How 4 children with special needs are making it through the pandemic in Georgia
Children with Down Syndrome and Autism in Georgia
The first institutions in Georgia to stop working during the pandemic and the longest closed have been schools, kindergartens and other children’s educational institutions.
Rehabilitation and therapy centers have also been closed, leaving children with disabilities and special needs and their parents without vital assistance.
“The children were literally locked at home. And while they got used to a different regime, their behavior changed a lot. It was also difficult for the parents, because they had to work and care for a disabled child at the same time. And such care requires a lot of effort and resources,” says Keti Melikadze, UNICEF Social Policy and Economics Specialist.
The Public Defender of Georgia also stated that the government’s anti-crisis plan did not take into account the needs of people with disabilities, including children, at all. Only children with severe disabilities can count on help.
And children with Down Syndrome or autism spectrum disorder, whose condition was assessed as moderate, were left without any help.
During this period, it was discovered that many children do not have disability status because their parents simply could not bring them to the commission due to the strict isolation regime and lack of transport.
And the suspension of the disabled person status means that the monthly assistance in the amount of GEL 250 [about $75] is also terminated. For many, this money is the only income.
Due to the suspension of disabled status, many still have not received a supplement of 100 lari [about $30], which the state has promised to pay to children with disabilities within six months as part of the anti-crisis program.
And although all pensions and benefits will be paid to these children, it will take time and overcoming bureaucratic procedures.
Parents of children with special needs told JAMnews what has changed in their lives and the lives of their children during the pandemic.
And they all say one thing – it will take their children a very long time to return to the state in which they were before the pandemic, in terms of socialization.
Theodora has a speech problem. She could not express her emotions during online lessons, could not express her opinion, could not fully participate in the distance learning process, so she lost motivation and even categorically refused online lessons.
Theodora wasn’t the only one – all children with Down Syndrome were locked at home during the pandemic. All day centers where they went before were closed. And the parents were forced to become specialists themselves.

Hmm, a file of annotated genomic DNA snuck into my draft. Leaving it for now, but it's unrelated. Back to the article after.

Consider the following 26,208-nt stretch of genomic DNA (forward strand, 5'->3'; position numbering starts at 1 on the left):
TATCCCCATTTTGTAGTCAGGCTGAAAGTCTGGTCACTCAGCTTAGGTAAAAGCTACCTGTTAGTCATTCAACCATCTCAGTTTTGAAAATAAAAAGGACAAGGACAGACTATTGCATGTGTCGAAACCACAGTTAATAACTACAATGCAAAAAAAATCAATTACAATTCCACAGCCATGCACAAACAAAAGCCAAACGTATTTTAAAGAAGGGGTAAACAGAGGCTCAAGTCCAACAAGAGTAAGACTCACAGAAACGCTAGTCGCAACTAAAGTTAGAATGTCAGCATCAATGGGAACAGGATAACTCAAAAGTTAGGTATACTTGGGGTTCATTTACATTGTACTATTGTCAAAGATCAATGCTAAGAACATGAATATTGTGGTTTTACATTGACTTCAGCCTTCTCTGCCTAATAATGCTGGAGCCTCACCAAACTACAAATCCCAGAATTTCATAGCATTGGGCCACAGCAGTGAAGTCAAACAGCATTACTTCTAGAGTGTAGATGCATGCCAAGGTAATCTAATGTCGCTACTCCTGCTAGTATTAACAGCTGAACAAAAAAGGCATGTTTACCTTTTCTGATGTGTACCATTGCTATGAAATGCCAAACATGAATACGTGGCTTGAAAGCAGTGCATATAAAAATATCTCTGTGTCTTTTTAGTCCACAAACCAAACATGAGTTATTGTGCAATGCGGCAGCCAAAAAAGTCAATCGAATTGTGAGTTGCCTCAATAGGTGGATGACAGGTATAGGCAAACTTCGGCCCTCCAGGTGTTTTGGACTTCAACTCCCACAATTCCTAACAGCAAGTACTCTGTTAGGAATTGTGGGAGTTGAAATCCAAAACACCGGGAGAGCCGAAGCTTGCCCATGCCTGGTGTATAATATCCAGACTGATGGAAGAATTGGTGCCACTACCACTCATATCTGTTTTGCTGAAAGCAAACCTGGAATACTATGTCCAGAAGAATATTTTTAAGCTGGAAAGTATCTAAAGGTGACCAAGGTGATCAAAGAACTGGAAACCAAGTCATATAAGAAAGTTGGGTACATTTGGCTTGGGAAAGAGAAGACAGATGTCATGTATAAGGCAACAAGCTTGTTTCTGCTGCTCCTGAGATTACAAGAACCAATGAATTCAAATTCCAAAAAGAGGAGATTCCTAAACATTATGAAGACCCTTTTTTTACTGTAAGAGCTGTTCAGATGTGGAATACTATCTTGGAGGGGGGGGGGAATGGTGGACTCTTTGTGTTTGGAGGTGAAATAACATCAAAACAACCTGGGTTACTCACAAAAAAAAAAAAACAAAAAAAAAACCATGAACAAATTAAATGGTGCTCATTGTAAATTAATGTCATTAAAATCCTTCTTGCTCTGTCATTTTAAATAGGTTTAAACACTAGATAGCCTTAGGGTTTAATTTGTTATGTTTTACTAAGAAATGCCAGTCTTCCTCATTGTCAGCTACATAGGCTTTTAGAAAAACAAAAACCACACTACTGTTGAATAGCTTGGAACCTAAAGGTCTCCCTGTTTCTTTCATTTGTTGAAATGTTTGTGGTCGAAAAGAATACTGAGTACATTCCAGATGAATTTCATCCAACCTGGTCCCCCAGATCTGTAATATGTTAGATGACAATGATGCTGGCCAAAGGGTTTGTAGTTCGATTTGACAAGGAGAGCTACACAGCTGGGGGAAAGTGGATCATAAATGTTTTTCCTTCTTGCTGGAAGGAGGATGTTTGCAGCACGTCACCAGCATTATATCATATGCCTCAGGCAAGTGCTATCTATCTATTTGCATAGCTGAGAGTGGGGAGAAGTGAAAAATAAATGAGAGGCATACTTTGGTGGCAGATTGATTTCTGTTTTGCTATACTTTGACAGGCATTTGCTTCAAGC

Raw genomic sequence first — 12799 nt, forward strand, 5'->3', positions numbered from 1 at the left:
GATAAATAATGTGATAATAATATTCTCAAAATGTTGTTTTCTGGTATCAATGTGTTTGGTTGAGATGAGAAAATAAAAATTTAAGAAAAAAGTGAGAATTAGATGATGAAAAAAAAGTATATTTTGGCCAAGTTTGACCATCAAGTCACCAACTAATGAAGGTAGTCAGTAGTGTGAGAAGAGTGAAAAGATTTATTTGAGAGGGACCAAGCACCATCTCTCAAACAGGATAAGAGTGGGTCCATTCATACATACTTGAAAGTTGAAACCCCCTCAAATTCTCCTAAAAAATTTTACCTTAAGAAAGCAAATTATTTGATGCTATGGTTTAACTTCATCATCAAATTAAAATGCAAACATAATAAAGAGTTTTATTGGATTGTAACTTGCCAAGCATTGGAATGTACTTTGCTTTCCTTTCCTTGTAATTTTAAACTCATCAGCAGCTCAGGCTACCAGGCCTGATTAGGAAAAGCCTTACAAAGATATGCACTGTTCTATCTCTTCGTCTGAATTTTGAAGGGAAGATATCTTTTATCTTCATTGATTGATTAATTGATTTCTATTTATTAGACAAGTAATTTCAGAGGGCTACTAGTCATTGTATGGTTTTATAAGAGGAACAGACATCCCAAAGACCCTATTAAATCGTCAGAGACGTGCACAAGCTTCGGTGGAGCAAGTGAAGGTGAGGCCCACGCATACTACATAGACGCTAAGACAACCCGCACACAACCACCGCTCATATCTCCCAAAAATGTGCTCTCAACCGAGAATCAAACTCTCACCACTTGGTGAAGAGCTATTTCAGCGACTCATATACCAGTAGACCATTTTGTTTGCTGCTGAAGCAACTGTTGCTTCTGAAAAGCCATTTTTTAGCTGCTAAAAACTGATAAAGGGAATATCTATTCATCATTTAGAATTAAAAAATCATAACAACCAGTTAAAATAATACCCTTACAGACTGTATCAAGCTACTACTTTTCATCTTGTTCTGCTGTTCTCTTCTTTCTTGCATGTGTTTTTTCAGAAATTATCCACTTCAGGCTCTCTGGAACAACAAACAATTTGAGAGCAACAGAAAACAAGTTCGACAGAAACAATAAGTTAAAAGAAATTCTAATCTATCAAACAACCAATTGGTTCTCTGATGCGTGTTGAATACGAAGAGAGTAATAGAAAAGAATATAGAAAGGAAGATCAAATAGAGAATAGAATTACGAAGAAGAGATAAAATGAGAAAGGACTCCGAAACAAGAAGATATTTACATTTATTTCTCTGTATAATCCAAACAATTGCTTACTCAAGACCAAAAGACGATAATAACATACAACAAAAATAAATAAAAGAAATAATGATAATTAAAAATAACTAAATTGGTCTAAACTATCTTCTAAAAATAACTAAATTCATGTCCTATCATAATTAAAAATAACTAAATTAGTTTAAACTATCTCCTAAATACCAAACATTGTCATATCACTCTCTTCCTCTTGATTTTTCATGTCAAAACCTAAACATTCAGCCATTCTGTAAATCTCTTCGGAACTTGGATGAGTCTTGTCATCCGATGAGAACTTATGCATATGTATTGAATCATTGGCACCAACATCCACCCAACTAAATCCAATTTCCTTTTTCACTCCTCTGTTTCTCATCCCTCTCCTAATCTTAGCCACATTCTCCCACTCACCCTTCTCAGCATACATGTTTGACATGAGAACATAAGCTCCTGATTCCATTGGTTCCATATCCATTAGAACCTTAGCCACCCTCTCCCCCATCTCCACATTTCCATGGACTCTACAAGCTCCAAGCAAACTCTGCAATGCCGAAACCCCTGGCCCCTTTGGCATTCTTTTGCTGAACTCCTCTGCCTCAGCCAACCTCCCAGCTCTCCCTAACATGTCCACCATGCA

“For Theodora, I was both a speech therapist, a psychologist and a music teacher. Thanks to my efforts and the efforts of my mother, Theodora managed to at least stay at the level of development that she had before the pandemic. Socialization was sorely lacking.
Theodora is an introvert, she practically does not communicate with her peers. And so that she did not become antisocial, on February 15, as soon as classes in the classes resumed, I sent her to school. But I notice that it has become even more difficult for her to communicate with children, she is actually getting used to the process of learning at school again.
Even before the pandemic, the state did not pay special attention to children with Down syndrome. Such children are not given disability until the age of three. Then the status must be updated every two years – the child must be shown to the commission and prove that their opportunities are still limited.
The state does not fund any special programs for children with Down syndrome over the age of seven. There are only children’s centers where children with disabilities under the age of 18 can come and receive help there.
However, I have not yet found a single center that would really help Theodora in inclusive education. The program they are working on is very outdated.
In addition, all these centers are located in the center, and we live on the outskirts of Tbilisi. You have to lose half a day on the road. I prefer to use this time more productively. “
Data, 12 years old
Data is on the autism spectrum disorder. He is studying in the sixth grade. His mother, Mari Korkortadze, says that during the first quarantine, distance learning was so unacceptable for him that he simply refused to participate in online lessons:
“Children with autism have a very hard time coping with change. Even small changes in the daily routine have a very negative effect on them. For example, Dato will not fall asleep unless she knocks her hand on the wall or a glass on the table. And when he enters his room, the glass should be exactly where he put it.”
During the pandemic, Data’s condition deteriorated in just a month due to a violation of the regime. He developed a behavioral disorder and became more irritable.